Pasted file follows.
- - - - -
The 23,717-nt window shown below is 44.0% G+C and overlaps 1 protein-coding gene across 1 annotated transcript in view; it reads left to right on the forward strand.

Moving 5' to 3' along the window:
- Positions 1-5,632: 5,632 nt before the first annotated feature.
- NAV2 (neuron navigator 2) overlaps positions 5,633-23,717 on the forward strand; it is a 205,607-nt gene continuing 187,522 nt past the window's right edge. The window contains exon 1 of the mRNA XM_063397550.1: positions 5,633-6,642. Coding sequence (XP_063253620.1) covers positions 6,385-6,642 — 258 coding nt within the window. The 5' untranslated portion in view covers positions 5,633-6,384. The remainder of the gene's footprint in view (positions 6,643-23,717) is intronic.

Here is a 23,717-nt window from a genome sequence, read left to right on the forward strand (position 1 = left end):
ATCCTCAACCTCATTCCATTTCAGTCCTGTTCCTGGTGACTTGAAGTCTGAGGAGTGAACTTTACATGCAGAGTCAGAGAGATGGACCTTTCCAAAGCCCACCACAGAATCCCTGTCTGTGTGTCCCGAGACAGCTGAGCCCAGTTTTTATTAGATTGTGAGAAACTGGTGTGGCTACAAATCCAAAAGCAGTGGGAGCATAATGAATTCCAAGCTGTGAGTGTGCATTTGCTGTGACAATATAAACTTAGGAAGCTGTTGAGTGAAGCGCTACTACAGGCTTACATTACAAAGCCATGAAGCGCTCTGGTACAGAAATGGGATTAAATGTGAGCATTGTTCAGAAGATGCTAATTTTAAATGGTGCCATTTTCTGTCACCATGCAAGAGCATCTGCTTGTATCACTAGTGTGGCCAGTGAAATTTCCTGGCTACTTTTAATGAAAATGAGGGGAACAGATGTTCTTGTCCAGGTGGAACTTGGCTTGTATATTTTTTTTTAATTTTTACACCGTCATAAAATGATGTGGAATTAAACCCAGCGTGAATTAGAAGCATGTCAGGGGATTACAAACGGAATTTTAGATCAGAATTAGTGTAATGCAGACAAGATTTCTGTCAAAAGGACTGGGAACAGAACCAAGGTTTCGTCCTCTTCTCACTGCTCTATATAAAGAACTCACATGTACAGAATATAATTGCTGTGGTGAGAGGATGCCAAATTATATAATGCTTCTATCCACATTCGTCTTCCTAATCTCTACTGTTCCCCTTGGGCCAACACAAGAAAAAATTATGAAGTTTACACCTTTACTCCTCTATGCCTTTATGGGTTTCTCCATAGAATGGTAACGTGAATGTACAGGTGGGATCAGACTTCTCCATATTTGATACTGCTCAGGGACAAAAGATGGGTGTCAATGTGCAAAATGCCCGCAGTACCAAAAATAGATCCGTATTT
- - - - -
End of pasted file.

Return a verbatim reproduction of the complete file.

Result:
The 23,717-nt window shown below is 44.0% G+C and overlaps 1 protein-coding gene across 1 annotated transcript in view; it reads left to right on the forward strand.

Moving 5' to 3' along the window:
- Positions 1-5,632: 5,632 nt before the first annotated feature.
- NAV2 (neuron navigator 2) overlaps positions 5,633-23,717 on the forward strand; it is a 205,607-nt gene continuing 187,522 nt past the window's right edge. The window contains exon 1 of the mRNA XM_063397550.1: positions 5,633-6,642. Coding sequence (XP_063253620.1) covers positions 6,385-6,642 — 258 coding nt within the window. The 5' untranslated portion in view covers positions 5,633-6,384. The remainder of the gene's footprint in view (positions 6,643-23,717) is intronic.

Here is a 23,717-nt window from a genome sequence, read left to right on the forward strand (position 1 = left end):
ATCCTCAACCTCATTCCATTTCAGTCCTGTTCCTGGTGACTTGAAGTCTGAGGAGTGAACTTTACATGCAGAGTCAGAGAGATGGACCTTTCCAAAGCCCACCACAGAATCCCTGTCTGTGTGTCCCGAGACAGCTGAGCCCAGTTTTTATTAGATTGTGAGAAACTGGTGTGGCTACAAATCCAAAAGCAGTGGGAGCATAATGAATTCCAAGCTGTGAGTGTGCATTTGCTGTGACAATATAAACTTAGGAAGCTGTTGAGTGAAGCGCTACTACAGGCTTACATTACAAAGCCATGAAGCGCTCTGGTACAGAAATGGGATTAAATGTGAGCATTGTTCAGAAGATGCTAATTTTAAATGGTGCCATTTTCTGTCACCATGCAAGAGCATCTGCTTGTATCACTAGTGTGGCCAGTGAAATTTCCTGGCTACTTTTAATGAAAATGAGGGGAACAGATGTTCTTGTCCAGGTGGAACTTGGCTTGTATATTTTTTTTTAATTTTTACACCGTCATAAAATGATGTGGAATTAAACCCAGCGTGAATTAGAAGCATGTCAGGGGATTACAAACGGAATTTTAGATCAGAATTAGTGTAATGCAGACAAGATTTCTGTCAAAAGGACTGGGAACAGAACCAAGGTTTCGTCCTCTTCTCACTGCTCTATATAAAGAACTCACATGTACAGAATATAATTGCTGTGGTGAGAGGATGCCAAATTATATAATGCTTCTATCCACATTCGTCTTCCTAATCTCTACTGTTCCCCTTGGGCCAACACAAGAAAAAATTATGAAGTTTACACCTTTACTCCTCTATGCCTTTATGGGTTTCTCCATAGAATGGTAACGTGAATGTACAGGTGGGATCAGACTTCTCCATATTTGATACTGCTCAGGGACAAAAGATGGGTGTCAATGTGCAAAATGCCCGCAGTACCAAAAATAGATCCGTATTT